The 6-year-old boy arrived in London alone and scared. He hadn’t eaten for two days. Like all of the children who had made the journey with him, he was a refugee. Offers of shelter for them had come from around the United Kingdom, and the British home secretary said that they would “without hesitation” provide the children with visas.
Speaking to Parliament, the home secretary reflected what a “terrible dilemma” it was for parents to choose between “sending their children to a foreign country… and continuing to live in the terrible conditions to which they are now reduced.”
The year was 1939; the boy’s name was Alfred Dubs. He had fled Czechoslovakia on the Kindertransport, a rescue effort masterminded by British stockbroker Nicholas Winton that helped 10,000 predominantly Jewish children escape persecution from the Nazis.
In March 2016, Lord Dubs tabled an amendment to the Immigration bill obliging the U.K. to take in 3,000 unaccompanied refugee children from around Europe. The bill was eventually passed after the wording of the amendment was changed from 3,000 refugees to a “specified number.”
Last October, the U.K.-based charity Help Refugees commenced legal action against the government over its implementation of the Dubs amendment. At the time, not one child had been relocated under the Dubs scheme.
This February, the government announced that it would be closing the scheme. It had determined that a maximum of 350 children could come to the U.K. under the Dubs scheme after a consultation with local councils around the country, asking each their capacity to take unaccompanied refugee minors.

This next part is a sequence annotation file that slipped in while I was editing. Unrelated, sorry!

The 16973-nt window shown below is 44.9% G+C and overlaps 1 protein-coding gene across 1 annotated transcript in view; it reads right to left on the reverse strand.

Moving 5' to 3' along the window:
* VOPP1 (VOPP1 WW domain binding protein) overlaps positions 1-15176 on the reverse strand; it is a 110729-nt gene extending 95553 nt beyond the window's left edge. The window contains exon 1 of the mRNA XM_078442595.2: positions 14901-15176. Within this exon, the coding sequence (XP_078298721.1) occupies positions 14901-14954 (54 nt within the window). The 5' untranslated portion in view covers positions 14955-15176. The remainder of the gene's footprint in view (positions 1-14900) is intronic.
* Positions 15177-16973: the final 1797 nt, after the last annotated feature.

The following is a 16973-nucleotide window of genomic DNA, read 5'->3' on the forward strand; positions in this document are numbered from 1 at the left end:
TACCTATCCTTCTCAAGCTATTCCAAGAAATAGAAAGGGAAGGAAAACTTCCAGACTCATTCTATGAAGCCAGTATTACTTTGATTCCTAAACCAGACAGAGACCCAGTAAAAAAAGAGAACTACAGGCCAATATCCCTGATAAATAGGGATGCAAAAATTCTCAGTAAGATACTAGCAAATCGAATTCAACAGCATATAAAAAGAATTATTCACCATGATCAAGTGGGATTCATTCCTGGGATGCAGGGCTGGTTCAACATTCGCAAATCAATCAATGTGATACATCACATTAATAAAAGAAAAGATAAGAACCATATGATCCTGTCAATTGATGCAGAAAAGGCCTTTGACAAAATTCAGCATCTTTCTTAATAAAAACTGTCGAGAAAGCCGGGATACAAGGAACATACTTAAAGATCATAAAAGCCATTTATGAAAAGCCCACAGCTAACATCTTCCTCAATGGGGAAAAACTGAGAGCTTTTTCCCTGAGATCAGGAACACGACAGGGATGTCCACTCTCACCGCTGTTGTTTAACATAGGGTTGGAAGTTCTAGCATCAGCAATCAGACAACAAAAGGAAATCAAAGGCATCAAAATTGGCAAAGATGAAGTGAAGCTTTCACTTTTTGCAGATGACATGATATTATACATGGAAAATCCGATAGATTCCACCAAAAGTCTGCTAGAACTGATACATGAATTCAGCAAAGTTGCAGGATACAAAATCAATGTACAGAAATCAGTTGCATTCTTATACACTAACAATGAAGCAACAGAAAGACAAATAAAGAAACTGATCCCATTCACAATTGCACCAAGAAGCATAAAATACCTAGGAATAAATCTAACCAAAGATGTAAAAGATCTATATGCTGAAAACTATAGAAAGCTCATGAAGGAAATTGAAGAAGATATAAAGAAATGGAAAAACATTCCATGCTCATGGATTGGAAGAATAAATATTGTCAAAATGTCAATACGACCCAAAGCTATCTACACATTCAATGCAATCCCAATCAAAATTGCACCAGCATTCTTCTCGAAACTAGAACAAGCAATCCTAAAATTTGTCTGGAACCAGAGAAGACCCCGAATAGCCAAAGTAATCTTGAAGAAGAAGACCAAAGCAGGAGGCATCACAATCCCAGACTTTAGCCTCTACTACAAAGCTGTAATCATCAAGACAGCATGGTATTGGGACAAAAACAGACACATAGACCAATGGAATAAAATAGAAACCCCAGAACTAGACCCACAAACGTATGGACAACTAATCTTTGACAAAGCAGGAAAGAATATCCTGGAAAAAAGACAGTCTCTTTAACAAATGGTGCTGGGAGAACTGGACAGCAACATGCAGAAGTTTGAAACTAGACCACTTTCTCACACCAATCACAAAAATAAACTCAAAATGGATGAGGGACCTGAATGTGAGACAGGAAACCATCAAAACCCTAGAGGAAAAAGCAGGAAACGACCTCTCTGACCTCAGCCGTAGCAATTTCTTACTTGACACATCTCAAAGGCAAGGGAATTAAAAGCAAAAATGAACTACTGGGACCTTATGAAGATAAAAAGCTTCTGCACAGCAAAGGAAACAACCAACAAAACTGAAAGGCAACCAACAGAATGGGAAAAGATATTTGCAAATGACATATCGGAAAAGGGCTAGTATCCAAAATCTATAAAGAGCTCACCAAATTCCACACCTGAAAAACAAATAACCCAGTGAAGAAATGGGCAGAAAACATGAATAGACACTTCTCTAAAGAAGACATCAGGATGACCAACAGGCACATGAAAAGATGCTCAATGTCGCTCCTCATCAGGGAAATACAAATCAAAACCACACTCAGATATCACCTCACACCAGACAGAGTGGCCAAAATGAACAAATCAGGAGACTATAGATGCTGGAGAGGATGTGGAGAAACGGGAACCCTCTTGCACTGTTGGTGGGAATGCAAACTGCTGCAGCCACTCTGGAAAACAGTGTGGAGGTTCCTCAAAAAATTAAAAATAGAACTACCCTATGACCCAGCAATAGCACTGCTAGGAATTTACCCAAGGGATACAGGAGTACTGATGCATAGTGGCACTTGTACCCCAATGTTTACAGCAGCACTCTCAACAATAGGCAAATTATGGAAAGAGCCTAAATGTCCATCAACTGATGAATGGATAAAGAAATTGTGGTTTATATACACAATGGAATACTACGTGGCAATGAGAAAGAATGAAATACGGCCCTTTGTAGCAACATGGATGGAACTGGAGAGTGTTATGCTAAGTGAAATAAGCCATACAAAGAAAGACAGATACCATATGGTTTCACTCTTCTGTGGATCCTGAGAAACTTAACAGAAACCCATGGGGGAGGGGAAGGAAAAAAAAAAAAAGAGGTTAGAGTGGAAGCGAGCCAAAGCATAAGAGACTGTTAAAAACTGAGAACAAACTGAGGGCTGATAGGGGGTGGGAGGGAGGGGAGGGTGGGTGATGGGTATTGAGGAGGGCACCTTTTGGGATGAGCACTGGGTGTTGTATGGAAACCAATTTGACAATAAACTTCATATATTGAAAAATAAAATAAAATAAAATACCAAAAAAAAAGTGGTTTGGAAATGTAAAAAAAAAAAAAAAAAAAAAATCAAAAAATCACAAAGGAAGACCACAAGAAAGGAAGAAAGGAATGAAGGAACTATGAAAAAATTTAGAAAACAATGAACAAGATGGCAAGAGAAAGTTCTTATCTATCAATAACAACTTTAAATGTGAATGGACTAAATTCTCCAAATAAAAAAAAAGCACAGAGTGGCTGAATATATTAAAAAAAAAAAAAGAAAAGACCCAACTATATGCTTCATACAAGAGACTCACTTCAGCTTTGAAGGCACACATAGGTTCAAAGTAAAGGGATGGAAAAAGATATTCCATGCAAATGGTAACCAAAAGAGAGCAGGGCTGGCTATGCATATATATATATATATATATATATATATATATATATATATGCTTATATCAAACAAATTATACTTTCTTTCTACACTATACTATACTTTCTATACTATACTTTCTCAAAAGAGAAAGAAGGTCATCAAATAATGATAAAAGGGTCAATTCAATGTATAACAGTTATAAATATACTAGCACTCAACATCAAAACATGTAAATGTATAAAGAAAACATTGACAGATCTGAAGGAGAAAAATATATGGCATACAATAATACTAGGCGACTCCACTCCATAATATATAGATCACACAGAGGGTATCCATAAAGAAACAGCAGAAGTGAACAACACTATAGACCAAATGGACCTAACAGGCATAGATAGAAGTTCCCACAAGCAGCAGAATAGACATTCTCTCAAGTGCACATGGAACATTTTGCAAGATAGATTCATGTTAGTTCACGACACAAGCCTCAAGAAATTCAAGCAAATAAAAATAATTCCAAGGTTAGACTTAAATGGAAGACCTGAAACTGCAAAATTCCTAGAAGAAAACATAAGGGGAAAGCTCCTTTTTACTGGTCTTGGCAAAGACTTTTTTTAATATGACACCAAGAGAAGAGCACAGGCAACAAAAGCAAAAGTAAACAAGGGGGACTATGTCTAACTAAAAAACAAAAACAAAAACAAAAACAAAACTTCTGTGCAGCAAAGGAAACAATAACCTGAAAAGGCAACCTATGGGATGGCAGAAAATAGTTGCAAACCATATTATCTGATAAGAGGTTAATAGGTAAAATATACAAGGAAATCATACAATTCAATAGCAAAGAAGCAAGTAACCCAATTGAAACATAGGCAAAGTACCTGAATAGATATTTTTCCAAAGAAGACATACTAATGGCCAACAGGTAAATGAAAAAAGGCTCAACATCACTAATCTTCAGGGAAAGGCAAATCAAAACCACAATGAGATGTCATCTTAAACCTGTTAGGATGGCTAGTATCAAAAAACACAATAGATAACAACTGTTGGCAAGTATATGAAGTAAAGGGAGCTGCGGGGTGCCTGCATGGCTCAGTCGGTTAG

The decision was met with dismay from parliamentarians, civil society and members of the public. Many were unconvinced by how the government conducted their consultation with local councils and its conclusion that only 350 places were available.
For example, there appeared to be not one offer from the entire region of southwest England. The Home Office then admitted that, through an administrative error, it had missed offers of 130 places from various local authorities in the southwest, and in April the limit was increased to 480.
Yet these 130 places are far from the only oversight, according to evidence gathered by Help Refugees for their case calling for a judicial review of the government’s consultation process. The case was heard by the U.K.’s High Court last month, and a verdict is expected in September.
Based on documents disclosed in the course of the litigation and comments by local councilors, the charity argues that the government’s consultation was so seriously flawed as to be unlawful.
For example, while the government began a consultation in Northern Ireland, it was subsequently abandoned, with no clear reason given. The children’s commissioner for Northern Ireland was nonplussed, noting that, “Nothing… indicated that there was a lack of any capacity or willingness” to accept unaccompanied child refugees there.